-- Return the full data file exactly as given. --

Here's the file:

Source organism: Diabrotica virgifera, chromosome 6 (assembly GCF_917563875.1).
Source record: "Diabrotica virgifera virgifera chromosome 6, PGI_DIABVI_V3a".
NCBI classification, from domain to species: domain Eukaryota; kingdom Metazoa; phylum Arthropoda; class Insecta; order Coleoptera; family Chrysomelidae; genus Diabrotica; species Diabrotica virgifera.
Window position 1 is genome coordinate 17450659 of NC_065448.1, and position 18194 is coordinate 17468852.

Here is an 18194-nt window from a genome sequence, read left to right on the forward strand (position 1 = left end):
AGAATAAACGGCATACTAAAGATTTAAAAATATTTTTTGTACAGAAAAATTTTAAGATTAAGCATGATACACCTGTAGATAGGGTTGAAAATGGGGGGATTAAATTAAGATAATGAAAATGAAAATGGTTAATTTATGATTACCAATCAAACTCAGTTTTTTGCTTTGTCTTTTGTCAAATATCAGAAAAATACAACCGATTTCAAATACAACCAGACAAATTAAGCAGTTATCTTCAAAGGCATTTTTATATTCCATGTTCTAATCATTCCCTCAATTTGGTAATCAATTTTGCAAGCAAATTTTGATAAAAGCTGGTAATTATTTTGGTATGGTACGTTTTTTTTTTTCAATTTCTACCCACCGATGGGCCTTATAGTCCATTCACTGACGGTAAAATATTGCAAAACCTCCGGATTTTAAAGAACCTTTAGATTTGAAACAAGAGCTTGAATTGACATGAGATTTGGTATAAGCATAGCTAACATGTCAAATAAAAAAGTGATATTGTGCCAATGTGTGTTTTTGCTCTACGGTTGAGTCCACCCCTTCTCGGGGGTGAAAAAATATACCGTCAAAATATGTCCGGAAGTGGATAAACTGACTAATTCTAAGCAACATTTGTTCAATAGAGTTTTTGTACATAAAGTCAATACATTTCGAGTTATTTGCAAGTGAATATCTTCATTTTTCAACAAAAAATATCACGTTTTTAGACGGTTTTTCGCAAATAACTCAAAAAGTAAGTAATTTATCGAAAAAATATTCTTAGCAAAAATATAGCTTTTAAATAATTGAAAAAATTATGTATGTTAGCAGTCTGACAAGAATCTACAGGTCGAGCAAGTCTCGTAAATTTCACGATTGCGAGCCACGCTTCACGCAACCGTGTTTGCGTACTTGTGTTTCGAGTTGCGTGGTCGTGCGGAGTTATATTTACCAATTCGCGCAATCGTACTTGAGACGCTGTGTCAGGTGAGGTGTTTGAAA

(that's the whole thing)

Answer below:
Source organism: Diabrotica virgifera, chromosome 6 (assembly GCF_917563875.1).
Source record: "Diabrotica virgifera virgifera chromosome 6, PGI_DIABVI_V3a".
NCBI classification, from domain to species: domain Eukaryota; kingdom Metazoa; phylum Arthropoda; class Insecta; order Coleoptera; family Chrysomelidae; genus Diabrotica; species Diabrotica virgifera.
Window position 1 is genome coordinate 17450659 of NC_065448.1, and position 18194 is coordinate 17468852.

Here is an 18194-nt window from a genome sequence, read left to right on the forward strand (position 1 = left end):
AGAATAAACGGCATACTAAAGATTTAAAAATATTTTTTGTACAGAAAAATTTTAAGATTAAGCATGATACACCTGTAGATAGGGTTGAAAATGGGGGGATTAAATTAAGATAATGAAAATGAAAATGGTTAATTTATGATTACCAATCAAACTCAGTTTTTTGCTTTGTCTTTTGTCAAATATCAGAAAAATACAACCGATTTCAAATACAACCAGACAAATTAAGCAGTTATCTTCAAAGGCATTTTTATATTCCATGTTCTAATCATTCCCTCAATTTGGTAATCAATTTTGCAAGCAAATTTTGATAAAAGCTGGTAATTATTTTGGTATGGTACGTTTTTTTTTTTCAATTTCTACCCACCGATGGGCCTTATAGTCCATTCACTGACGGTAAAATATTGCAAAACCTCCGGATTTTAAAGAACCTTTAGATTTGAAACAAGAGCTTGAATTGACATGAGATTTGGTATAAGCATAGCTAACATGTCAAATAAAAAAGTGATATTGTGCCAATGTGTGTTTTTGCTCTACGGTTGAGTCCACCCCTTCTCGGGGGTGAAAAAATATACCGTCAAAATATGTCCGGAAGTGGATAAACTGACTAATTCTAAGCAACATTTGTTCAATAGAGTTTTTGTACATAAAGTCAATACATTTCGAGTTATTTGCAAGTGAATATCTTCATTTTTCAACAAAAAATATCACGTTTTTAGACGGTTTTTCGCAAATAACTCAAAAAGTAAGTAATTTATCGAAAAAATATTCTTAGCAAAAATATAGCTTTTAAATAATTGAAAAAATTATGTATGTTAGCAGTCTGACAAGAATCTACAGGTCGAGCAAGTCTCGTAAATTTCACGATTGCGAGCCACGCTTCACGCAACCGTGTTTGCGTACTTGTGTTTCGAGTTGCGTGGTCGTGCGGAGTTATATTTACCAATTCGCGCAATCGTACTTGAGACGCTGTGTCAGGTGAGGTGTTTGAAA